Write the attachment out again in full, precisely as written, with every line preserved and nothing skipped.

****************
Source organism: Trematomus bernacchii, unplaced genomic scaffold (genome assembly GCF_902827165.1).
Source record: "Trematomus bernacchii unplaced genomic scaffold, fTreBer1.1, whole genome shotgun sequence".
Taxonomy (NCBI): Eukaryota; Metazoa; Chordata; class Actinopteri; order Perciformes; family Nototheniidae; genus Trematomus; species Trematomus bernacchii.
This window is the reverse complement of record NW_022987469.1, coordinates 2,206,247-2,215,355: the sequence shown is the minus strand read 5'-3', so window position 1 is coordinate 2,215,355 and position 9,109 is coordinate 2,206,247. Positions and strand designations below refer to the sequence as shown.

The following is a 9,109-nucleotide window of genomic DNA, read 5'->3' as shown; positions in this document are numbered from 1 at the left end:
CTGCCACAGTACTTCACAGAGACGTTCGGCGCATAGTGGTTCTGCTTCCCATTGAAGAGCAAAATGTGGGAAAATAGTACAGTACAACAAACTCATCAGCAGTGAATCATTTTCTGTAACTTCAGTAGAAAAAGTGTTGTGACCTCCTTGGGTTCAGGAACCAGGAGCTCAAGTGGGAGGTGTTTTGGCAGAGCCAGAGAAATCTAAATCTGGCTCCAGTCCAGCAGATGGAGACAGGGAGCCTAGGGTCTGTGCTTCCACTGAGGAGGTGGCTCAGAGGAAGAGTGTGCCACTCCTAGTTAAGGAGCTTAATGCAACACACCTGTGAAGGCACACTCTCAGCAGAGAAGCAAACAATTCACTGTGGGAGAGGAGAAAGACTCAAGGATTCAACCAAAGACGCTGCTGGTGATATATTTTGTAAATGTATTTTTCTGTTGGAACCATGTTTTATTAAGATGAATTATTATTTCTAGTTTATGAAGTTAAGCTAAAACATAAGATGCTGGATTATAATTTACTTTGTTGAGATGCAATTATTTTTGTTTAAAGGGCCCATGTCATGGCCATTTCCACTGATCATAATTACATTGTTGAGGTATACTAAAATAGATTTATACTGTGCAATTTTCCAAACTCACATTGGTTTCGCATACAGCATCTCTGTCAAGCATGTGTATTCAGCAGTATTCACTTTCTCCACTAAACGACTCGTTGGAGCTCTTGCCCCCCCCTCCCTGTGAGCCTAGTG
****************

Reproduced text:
Source organism: Trematomus bernacchii, unplaced genomic scaffold (genome assembly GCF_902827165.1).
Source record: "Trematomus bernacchii unplaced genomic scaffold, fTreBer1.1, whole genome shotgun sequence".
Taxonomy (NCBI): Eukaryota; Metazoa; Chordata; class Actinopteri; order Perciformes; family Nototheniidae; genus Trematomus; species Trematomus bernacchii.
This window is the reverse complement of record NW_022987469.1, coordinates 2,206,247-2,215,355: the sequence shown is the minus strand read 5'-3', so window position 1 is coordinate 2,215,355 and position 9,109 is coordinate 2,206,247. Positions and strand designations below refer to the sequence as shown.

The following is a 9,109-nucleotide window of genomic DNA, read 5'->3' as shown; positions in this document are numbered from 1 at the left end:
CTGCCACAGTACTTCACAGAGACGTTCGGCGCATAGTGGTTCTGCTTCCCATTGAAGAGCAAAATGTGGGAAAATAGTACAGTACAACAAACTCATCAGCAGTGAATCATTTTCTGTAACTTCAGTAGAAAAAGTGTTGTGACCTCCTTGGGTTCAGGAACCAGGAGCTCAAGTGGGAGGTGTTTTGGCAGAGCCAGAGAAATCTAAATCTGGCTCCAGTCCAGCAGATGGAGACAGGGAGCCTAGGGTCTGTGCTTCCACTGAGGAGGTGGCTCAGAGGAAGAGTGTGCCACTCCTAGTTAAGGAGCTTAATGCAACACACCTGTGAAGGCACACTCTCAGCAGAGAAGCAAACAATTCACTGTGGGAGAGGAGAAAGACTCAAGGATTCAACCAAAGACGCTGCTGGTGATATATTTTGTAAATGTATTTTTCTGTTGGAACCATGTTTTATTAAGATGAATTATTATTTCTAGTTTATGAAGTTAAGCTAAAACATAAGATGCTGGATTATAATTTACTTTGTTGAGATGCAATTATTTTTGTTTAAAGGGCCCATGTCATGGCCATTTCCACTGATCATAATTACATTGTTGAGGTATACTAAAATAGATTTATACTGTGCAATTTTCCAAACTCACATTGGTTTCGCATACAGCATCTCTGTCAAGCATGTGTATTCAGCAGTATTCACTTTCTCCACTAAACGACTCGTTGGAGCTCTTGCCCCCCCCTCCCTGTGAGCCTAGTG